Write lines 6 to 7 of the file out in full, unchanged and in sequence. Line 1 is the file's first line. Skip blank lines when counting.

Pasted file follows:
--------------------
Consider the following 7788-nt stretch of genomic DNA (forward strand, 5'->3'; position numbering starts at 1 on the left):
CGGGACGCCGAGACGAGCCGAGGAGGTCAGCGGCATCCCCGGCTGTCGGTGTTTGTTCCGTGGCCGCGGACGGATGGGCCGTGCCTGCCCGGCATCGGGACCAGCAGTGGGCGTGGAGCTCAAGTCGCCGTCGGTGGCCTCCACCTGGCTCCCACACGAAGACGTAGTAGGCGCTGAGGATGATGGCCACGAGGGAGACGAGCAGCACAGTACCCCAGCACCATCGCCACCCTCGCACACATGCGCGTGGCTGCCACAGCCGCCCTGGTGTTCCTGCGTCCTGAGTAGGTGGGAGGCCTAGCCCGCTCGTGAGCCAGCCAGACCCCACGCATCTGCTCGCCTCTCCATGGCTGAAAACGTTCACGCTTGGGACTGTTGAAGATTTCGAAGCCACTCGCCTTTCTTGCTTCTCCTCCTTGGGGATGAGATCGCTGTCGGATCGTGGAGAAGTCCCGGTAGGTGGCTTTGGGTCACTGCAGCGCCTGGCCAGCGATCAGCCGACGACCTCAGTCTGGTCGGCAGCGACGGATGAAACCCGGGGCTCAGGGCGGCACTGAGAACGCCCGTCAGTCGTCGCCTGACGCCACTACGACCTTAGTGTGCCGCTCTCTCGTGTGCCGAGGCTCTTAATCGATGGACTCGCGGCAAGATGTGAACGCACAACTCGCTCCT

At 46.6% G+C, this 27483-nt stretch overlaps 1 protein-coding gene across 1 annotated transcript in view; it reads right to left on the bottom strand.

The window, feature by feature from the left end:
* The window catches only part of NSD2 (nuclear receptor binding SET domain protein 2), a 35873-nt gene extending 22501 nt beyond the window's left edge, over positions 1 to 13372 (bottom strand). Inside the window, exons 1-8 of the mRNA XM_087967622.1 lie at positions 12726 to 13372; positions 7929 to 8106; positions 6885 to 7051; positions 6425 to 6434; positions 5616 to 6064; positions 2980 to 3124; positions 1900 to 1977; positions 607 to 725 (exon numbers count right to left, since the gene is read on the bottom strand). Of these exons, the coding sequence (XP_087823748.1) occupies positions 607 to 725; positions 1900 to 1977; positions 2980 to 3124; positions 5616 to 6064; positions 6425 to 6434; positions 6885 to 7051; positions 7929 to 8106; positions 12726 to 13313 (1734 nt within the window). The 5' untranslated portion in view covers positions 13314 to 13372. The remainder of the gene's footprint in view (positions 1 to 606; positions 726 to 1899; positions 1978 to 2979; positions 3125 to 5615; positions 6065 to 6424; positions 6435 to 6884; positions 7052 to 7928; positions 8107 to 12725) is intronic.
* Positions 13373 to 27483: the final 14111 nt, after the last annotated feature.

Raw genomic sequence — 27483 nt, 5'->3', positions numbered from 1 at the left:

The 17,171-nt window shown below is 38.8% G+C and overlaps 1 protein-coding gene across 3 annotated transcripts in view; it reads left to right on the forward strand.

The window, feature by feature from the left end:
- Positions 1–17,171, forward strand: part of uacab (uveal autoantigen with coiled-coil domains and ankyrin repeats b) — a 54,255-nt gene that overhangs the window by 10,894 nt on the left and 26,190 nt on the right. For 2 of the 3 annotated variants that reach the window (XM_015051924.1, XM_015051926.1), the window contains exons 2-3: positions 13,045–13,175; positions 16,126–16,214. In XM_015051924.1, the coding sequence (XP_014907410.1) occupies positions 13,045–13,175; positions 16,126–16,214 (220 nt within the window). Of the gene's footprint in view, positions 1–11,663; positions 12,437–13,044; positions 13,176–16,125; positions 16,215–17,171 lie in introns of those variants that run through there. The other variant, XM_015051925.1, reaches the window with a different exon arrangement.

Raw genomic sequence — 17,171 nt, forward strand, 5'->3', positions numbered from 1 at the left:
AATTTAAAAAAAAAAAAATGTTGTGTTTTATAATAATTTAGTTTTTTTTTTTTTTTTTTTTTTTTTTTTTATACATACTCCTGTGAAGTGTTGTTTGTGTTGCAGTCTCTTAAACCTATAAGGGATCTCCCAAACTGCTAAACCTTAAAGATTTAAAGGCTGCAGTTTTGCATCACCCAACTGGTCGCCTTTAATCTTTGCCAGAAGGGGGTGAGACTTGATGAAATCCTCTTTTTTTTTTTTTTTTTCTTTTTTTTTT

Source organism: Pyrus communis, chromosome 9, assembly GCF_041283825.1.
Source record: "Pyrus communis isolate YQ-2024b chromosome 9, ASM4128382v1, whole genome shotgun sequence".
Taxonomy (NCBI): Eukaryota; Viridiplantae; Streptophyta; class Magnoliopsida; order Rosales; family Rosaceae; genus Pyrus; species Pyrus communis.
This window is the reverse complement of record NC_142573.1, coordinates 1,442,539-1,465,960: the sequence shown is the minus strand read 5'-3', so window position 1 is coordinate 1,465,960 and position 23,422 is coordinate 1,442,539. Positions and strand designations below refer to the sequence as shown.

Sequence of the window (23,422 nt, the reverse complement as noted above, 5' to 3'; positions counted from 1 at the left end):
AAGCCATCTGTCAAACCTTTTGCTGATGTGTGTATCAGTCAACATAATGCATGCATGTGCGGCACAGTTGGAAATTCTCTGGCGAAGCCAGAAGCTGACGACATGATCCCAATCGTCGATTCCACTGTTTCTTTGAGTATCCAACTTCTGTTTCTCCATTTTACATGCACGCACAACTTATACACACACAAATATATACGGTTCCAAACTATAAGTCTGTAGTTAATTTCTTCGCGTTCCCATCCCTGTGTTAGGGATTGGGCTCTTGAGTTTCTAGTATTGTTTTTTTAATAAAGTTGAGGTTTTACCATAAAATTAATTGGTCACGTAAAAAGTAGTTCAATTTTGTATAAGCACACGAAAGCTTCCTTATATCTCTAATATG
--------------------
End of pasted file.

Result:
* Positions 13373 to 27483: the final 14111 nt, after the last annotated feature.

Raw genomic sequence — 27483 nt, 5'->3', positions numbered from 1 at the left: